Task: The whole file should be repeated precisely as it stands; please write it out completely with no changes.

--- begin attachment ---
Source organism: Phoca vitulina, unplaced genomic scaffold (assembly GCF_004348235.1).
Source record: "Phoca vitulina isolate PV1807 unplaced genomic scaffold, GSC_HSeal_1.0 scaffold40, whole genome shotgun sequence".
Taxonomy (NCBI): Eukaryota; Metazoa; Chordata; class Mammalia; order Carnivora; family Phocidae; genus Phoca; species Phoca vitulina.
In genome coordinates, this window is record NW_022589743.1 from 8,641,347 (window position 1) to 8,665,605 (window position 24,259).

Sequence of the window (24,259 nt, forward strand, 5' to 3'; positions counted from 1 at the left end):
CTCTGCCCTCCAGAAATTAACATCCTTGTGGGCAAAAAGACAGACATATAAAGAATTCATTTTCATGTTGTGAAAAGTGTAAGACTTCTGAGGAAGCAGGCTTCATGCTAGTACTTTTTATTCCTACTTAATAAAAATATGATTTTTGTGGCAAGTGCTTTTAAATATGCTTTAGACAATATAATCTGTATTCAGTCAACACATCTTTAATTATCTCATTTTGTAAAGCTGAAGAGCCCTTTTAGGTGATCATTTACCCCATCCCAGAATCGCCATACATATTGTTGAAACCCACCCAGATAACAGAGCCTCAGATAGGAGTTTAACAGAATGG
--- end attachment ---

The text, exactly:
Source organism: Phoca vitulina, unplaced genomic scaffold (assembly GCF_004348235.1).
Source record: "Phoca vitulina isolate PV1807 unplaced genomic scaffold, GSC_HSeal_1.0 scaffold40, whole genome shotgun sequence".
Taxonomy (NCBI): Eukaryota; Metazoa; Chordata; class Mammalia; order Carnivora; family Phocidae; genus Phoca; species Phoca vitulina.
In genome coordinates, this window is record NW_022589743.1 from 8,641,347 (window position 1) to 8,665,605 (window position 24,259).

Sequence of the window (24,259 nt, forward strand, 5' to 3'; positions counted from 1 at the left end):
CTCTGCCCTCCAGAAATTAACATCCTTGTGGGCAAAAAGACAGACATATAAAGAATTCATTTTCATGTTGTGAAAAGTGTAAGACTTCTGAGGAAGCAGGCTTCATGCTAGTACTTTTTATTCCTACTTAATAAAAATATGATTTTTGTGGCAAGTGCTTTTAAATATGCTTTAGACAATATAATCTGTATTCAGTCAACACATCTTTAATTATCTCATTTTGTAAAGCTGAAGAGCCCTTTTAGGTGATCATTTACCCCATCCCAGAATCGCCATACATATTGTTGAAACCCACCCAGATAACAGAGCCTCAGATAGGAGTTTAACAGAATGG